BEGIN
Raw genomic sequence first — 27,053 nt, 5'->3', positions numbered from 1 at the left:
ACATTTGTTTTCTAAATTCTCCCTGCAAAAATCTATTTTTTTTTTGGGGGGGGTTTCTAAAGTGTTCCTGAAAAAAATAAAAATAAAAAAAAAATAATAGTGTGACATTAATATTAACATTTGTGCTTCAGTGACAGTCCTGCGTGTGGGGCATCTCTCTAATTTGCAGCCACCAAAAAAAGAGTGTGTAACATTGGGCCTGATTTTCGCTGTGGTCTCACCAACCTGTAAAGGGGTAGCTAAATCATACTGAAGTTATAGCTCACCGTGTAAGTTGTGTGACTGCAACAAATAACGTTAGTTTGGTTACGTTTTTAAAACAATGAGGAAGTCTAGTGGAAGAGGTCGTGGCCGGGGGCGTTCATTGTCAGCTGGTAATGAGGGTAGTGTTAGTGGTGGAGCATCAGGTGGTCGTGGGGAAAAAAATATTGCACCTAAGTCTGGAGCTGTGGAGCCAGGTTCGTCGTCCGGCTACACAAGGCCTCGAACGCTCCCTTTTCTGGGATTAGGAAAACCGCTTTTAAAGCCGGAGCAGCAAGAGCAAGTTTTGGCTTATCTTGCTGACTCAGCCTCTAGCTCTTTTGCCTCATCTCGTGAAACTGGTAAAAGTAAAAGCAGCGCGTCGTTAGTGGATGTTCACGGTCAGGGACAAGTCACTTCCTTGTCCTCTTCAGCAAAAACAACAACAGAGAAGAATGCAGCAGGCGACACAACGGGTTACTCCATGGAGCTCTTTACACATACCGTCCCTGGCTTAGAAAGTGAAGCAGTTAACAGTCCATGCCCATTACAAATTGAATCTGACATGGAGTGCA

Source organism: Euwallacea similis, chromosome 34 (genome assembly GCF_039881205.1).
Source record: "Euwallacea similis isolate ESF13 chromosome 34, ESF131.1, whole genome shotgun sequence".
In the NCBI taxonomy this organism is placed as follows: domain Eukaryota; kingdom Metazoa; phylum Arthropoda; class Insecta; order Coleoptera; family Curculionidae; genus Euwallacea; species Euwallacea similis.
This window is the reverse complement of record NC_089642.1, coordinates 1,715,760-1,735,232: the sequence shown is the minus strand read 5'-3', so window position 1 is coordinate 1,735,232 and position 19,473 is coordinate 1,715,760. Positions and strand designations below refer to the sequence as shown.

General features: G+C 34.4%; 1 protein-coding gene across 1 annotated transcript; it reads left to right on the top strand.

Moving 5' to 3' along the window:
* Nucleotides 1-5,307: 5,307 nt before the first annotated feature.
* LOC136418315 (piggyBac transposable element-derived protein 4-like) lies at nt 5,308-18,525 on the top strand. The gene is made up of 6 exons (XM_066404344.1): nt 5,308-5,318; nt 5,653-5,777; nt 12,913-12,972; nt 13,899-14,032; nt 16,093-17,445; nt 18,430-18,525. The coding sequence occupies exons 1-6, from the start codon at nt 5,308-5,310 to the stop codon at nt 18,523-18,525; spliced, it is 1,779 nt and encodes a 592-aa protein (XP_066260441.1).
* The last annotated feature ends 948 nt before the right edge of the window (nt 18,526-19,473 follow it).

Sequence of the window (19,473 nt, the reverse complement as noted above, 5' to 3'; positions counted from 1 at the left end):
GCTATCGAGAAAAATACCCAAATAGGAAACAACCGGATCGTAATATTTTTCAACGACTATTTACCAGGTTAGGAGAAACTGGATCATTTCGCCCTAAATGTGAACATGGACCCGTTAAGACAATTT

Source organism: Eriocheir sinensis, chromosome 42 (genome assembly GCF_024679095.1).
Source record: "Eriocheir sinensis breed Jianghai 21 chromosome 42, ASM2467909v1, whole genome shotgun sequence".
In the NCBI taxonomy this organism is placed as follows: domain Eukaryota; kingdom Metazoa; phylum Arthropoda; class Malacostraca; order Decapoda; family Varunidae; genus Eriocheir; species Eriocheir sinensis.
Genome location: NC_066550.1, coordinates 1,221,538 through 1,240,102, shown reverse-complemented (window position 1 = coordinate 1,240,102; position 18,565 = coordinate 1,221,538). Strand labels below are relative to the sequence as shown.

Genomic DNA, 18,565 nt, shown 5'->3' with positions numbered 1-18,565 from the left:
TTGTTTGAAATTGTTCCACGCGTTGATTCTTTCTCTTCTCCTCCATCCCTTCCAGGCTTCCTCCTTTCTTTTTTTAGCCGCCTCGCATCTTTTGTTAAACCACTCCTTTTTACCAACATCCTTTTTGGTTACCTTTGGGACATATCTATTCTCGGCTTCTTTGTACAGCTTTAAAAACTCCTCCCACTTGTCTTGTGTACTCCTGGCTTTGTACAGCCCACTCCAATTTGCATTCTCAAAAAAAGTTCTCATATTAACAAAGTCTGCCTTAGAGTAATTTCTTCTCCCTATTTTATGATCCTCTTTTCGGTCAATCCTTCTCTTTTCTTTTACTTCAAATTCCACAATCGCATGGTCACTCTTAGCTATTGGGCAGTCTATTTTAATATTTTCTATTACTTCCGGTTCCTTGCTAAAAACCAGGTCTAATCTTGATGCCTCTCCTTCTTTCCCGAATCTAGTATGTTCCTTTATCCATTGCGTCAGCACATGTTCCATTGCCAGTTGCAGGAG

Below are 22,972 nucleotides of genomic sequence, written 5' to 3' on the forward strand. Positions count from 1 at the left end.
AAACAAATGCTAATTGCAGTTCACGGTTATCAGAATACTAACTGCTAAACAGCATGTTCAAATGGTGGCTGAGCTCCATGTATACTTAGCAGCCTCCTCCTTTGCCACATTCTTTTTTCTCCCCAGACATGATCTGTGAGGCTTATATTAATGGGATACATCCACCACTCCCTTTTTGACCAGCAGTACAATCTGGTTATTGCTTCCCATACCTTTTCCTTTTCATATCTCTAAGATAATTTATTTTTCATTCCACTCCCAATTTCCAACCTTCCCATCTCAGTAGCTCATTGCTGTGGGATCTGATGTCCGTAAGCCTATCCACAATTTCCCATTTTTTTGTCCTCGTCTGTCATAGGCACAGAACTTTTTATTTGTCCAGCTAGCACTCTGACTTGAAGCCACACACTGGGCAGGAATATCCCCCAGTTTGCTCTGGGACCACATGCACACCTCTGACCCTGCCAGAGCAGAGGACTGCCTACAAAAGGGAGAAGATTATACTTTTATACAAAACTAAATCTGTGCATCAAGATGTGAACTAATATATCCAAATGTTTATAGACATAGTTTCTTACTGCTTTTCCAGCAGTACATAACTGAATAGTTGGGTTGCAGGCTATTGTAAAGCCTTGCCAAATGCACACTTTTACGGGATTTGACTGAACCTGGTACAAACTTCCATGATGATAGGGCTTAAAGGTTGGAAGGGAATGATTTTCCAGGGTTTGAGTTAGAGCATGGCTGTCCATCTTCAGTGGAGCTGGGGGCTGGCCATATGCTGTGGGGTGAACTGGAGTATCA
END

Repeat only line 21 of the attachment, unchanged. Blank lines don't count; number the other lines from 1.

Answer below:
AAACAAATGCTAATTGCAGTTCACGGTTATCAGAATACTAACTGCTAAACAGCATGTTCAAATGGTGGCTGAGCTCCATGTATACTTAGCAGCCTCCTCCTTTGCCACATTCTTTTTTCTCCCCAGACATGATCTGTGAGGCTTATATTAATGGGATACATCCACCACTCCCTTTTTGACCAGCAGTACAATCTGGTTATTGCTTCCCATACCTTTTCCTTTTCATATCTCTAAGATAATTTATTTTTCATTCCACTCCCAATTTCCAACCTTCCCATCTCAGTAGCTCATTGCTGTGGGATCTGATGTCCGTAAGCCTATCCACAATTTCCCATTTTTTTGTCCTCGTCTGTCATAGGCACAGAACTTTTTATTTGTCCAGCTAGCACTCTGACTTGAAGCCACACACTGGGCAGGAATATCCCCCAGTTTGCTCTGGGACCACATGCACACCTCTGACCCTGCCAGAGCAGAGGACTGCCTACAAAAGGGAGAAGATTATACTTTTATACAAAACTAAATCTGTGCATCAAGATGTGAACTAATATATCCAAATGTTTATAGACATAGTTTCTTACTGCTTTTCCAGCAGTACATAACTGAATAGTTGGGTTGCAGGCTATTGTAAAGCCTTGCCAAATGCACACTTTTACGGGATTTGACTGAACCTGGTACAAACTTCCATGATGATAGGGCTTAAAGGTTGGAAGGGAATGATTTTCCAGGGTTTGAGTTAGAGCATGGCTGTCCATCTTCAGTGGAGCTGGGGGCTGGCCATATGCTGTGGGGTGAACTGGAGTATCA